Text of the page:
1. Personal dimension—how the customer feels about the solution
  2. Social dimension—how the customer believes he or she is perceived by others while using the solution.

(…) The better a solution can fulfill all of these job levels and layers, the better chance it has in the marketplace. Also, the better the solution either achieves or nicely dovetails with related JTBDs, the better chance of success it has. In short, the JTBD concept is a guide for thinking beyond to make your current solutions, and your competitors’ solutions, obsolete.

From The Innovator’s Toolkit

 

The Progress Making Forces Diagram

This diagram can be used (e.g. in interviews) to explore physical, functional, social, and emotional aspects of the forces that pull people towards either tried and tested and innovative solutions.

Screen-Shot-2012-10-29-at-7.16.58-PM

 

From jobstobedone.org

 

The Customer-Jobs-To-Be-Done Canvas by Helge Tennø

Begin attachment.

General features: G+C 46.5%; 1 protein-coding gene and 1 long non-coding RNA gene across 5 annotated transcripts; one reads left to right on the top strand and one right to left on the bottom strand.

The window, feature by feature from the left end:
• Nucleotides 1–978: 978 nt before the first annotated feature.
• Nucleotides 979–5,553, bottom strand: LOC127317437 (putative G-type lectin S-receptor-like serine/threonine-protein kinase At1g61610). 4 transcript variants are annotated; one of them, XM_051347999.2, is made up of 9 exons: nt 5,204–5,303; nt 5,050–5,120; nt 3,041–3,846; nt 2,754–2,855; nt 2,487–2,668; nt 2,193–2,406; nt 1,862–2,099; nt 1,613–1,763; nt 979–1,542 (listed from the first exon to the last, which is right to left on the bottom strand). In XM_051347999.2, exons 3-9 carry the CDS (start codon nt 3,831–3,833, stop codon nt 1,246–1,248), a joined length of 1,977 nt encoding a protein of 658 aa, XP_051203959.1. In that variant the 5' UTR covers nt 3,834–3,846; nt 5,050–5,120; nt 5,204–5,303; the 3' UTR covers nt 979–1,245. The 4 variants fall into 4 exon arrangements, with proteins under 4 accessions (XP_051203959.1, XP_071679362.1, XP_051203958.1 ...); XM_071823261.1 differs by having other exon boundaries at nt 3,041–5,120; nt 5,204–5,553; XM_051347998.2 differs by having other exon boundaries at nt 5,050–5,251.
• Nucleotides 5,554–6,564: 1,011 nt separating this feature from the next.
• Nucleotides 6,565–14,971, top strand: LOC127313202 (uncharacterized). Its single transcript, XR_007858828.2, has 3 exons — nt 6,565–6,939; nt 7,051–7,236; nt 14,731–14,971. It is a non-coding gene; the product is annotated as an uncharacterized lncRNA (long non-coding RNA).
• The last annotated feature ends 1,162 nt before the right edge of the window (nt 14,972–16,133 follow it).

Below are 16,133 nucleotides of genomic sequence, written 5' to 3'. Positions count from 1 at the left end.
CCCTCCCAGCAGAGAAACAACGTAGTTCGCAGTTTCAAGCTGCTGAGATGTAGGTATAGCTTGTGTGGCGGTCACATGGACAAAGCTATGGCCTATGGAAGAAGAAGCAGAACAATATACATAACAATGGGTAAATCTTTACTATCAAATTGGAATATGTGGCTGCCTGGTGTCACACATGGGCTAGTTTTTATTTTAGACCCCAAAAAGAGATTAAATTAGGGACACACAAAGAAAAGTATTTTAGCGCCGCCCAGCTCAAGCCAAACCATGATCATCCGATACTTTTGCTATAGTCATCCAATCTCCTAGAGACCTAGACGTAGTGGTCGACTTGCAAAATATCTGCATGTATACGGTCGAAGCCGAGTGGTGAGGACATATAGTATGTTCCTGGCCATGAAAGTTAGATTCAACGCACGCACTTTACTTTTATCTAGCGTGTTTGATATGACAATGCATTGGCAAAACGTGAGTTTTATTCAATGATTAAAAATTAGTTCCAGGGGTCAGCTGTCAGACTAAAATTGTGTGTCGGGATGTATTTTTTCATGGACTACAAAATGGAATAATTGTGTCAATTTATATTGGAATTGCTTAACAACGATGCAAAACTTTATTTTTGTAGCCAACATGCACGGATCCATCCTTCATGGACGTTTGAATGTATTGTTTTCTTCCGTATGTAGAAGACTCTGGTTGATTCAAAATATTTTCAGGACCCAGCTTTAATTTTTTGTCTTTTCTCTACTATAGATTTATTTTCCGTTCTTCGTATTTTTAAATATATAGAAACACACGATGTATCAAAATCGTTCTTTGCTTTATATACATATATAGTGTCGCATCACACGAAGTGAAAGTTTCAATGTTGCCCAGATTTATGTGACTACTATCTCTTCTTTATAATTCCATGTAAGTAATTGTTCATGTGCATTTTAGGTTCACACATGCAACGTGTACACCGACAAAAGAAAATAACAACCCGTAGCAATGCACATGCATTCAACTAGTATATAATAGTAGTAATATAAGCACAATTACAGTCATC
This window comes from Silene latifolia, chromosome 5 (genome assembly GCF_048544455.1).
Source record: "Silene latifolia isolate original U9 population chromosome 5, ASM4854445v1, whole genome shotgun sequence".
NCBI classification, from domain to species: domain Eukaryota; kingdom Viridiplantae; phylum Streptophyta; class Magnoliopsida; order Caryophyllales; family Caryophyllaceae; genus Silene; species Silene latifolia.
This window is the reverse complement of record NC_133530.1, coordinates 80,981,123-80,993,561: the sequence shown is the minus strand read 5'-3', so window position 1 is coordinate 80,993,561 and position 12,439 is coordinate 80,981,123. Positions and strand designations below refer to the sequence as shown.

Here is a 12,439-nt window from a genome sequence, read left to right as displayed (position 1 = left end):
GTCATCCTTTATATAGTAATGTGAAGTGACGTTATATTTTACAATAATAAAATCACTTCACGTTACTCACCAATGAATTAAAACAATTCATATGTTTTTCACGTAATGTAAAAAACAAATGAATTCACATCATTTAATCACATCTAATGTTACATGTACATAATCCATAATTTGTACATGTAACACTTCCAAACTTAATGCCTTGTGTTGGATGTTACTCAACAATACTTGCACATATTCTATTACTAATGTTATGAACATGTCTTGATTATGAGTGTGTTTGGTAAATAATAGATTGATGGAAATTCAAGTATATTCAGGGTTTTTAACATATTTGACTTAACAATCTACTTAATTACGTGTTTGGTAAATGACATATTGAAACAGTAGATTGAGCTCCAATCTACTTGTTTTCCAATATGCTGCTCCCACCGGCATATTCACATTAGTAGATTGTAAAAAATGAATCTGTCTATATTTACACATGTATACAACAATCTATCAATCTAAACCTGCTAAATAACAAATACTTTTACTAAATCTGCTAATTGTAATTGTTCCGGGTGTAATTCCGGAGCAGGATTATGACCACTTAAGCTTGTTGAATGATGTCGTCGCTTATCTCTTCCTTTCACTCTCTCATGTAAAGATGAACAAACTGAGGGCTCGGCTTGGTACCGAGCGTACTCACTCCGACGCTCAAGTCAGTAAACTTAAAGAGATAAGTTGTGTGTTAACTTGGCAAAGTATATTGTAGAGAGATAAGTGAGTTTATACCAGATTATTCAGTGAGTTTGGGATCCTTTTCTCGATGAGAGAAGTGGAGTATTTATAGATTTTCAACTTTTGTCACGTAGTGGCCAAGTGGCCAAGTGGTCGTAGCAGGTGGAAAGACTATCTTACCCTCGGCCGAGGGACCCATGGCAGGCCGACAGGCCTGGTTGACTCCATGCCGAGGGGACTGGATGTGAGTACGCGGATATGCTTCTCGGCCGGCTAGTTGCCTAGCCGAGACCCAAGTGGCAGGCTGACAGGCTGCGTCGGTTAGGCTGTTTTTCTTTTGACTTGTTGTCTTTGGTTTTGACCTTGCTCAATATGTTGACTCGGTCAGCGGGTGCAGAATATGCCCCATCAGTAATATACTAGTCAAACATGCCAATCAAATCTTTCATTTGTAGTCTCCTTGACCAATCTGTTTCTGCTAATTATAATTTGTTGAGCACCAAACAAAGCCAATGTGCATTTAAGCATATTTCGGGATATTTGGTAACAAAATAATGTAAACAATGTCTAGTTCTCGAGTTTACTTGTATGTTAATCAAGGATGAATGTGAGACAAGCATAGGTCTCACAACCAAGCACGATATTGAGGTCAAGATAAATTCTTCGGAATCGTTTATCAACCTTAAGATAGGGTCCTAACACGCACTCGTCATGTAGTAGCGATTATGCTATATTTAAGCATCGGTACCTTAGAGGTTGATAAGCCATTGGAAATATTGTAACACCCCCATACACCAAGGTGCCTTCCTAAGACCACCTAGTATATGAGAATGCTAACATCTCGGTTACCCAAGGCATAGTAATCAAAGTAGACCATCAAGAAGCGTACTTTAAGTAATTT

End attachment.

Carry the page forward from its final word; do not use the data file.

Screen Shot 2016-06-09 at 17.14.26

MVE Minimum Viable Experience

December 8, 2015

Minimum Viable Experience: The smallest, easiest-to-make version of your idea that you can reasonably launch as an experience.

Ben Crothers

Latent requirements

November 24, 2015

When we design innovative solutions we often have to deal with two types of end-user requirements:

Obvious (explicit) requirements: clearly articulated improvements, amendments or extensions. For example, a faster horse, a cheaper car, more memory, more screens, louder speakers, and so on.

Latent requirements: unmet needs that people find difficult to express, write down or articulate.

Most people, when invited to contribute to the “innovation” of a product or service, end up simply describing an evolution of something familiar – their contribution to the process is limited by what they know. A conversation about the “possible” is difficult enough; and a structured conversation about the “impossible” is, well, nearly impossible. Researchers, designers and other “proxies” intervene to develop an understanding of what people really need. It is this understanding that drives innovation; not the users themselves.

http://blog.tobiasandtobias.com/2014/04/is-it-time-to-put-henrys-horses-out-to-grass/

Design Thinking

September 8, 2015

Design Thinking is a people centered way of solving difficult problems. It follows a collaborative, team based, cross-disciplinary process. It uses a toolkit of methods and can be applied by anyone from the most seasoned corporate designers and executives to school children.